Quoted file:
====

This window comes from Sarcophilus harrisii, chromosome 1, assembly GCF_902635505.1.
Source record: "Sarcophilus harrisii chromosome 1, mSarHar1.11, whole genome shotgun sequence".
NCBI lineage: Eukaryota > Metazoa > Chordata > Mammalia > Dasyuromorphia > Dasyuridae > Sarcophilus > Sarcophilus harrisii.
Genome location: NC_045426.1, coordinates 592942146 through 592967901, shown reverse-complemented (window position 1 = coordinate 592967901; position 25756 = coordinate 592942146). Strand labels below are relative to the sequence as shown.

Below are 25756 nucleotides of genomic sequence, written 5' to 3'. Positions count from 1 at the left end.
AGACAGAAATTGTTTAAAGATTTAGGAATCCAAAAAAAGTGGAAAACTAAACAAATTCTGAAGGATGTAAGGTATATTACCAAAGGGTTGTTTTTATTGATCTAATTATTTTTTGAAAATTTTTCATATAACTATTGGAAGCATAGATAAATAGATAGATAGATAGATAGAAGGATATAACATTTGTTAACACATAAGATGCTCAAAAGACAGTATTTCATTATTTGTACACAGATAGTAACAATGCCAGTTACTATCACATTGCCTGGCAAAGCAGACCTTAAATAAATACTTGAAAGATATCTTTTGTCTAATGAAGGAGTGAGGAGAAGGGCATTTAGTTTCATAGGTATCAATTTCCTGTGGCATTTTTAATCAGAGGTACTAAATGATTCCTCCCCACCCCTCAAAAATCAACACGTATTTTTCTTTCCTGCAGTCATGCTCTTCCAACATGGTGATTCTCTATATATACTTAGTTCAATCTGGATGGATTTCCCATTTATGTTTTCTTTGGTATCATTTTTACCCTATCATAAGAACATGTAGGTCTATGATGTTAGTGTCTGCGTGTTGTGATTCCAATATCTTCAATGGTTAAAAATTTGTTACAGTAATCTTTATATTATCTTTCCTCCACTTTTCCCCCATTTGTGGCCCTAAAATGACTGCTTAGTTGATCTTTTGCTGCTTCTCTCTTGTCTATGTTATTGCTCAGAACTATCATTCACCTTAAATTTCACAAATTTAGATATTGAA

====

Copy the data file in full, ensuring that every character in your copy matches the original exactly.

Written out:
This window comes from Sarcophilus harrisii, chromosome 1, assembly GCF_902635505.1.
Source record: "Sarcophilus harrisii chromosome 1, mSarHar1.11, whole genome shotgun sequence".
NCBI lineage: Eukaryota > Metazoa > Chordata > Mammalia > Dasyuromorphia > Dasyuridae > Sarcophilus > Sarcophilus harrisii.
Genome location: NC_045426.1, coordinates 592942146 through 592967901, shown reverse-complemented (window position 1 = coordinate 592967901; position 25756 = coordinate 592942146). Strand labels below are relative to the sequence as shown.

Below are 25756 nucleotides of genomic sequence, written 5' to 3'. Positions count from 1 at the left end.
AGACAGAAATTGTTTAAAGATTTAGGAATCCAAAAAAAGTGGAAAACTAAACAAATTCTGAAGGATGTAAGGTATATTACCAAAGGGTTGTTTTTATTGATCTAATTATTTTTTGAAAATTTTTCATATAACTATTGGAAGCATAGATAAATAGATAGATAGATAGATAGAAGGATATAACATTTGTTAACACATAAGATGCTCAAAAGACAGTATTTCATTATTTGTACACAGATAGTAACAATGCCAGTTACTATCACATTGCCTGGCAAAGCAGACCTTAAATAAATACTTGAAAGATATCTTTTGTCTAATGAAGGAGTGAGGAGAAGGGCATTTAGTTTCATAGGTATCAATTTCCTGTGGCATTTTTAATCAGAGGTACTAAATGATTCCTCCCCACCCCTCAAAAATCAACACGTATTTTTCTTTCCTGCAGTCATGCTCTTCCAACATGGTGATTCTCTATATATACTTAGTTCAATCTGGATGGATTTCCCATTTATGTTTTCTTTGGTATCATTTTTACCCTATCATAAGAACATGTAGGTCTATGATGTTAGTGTCTGCGTGTTGTGATTCCAATATCTTCAATGGTTAAAAATTTGTTACAGTAATCTTTATATTATCTTTCCTCCACTTTTCCCCCATTTGTGGCCCTAAAATGACTGCTTAGTTGATCTTTTGCTGCTTCTCTCTTGTCTATGTTATTGCTCAGAACTATCATTCACCTTAAATTTCACAAATTTAGATATTGAA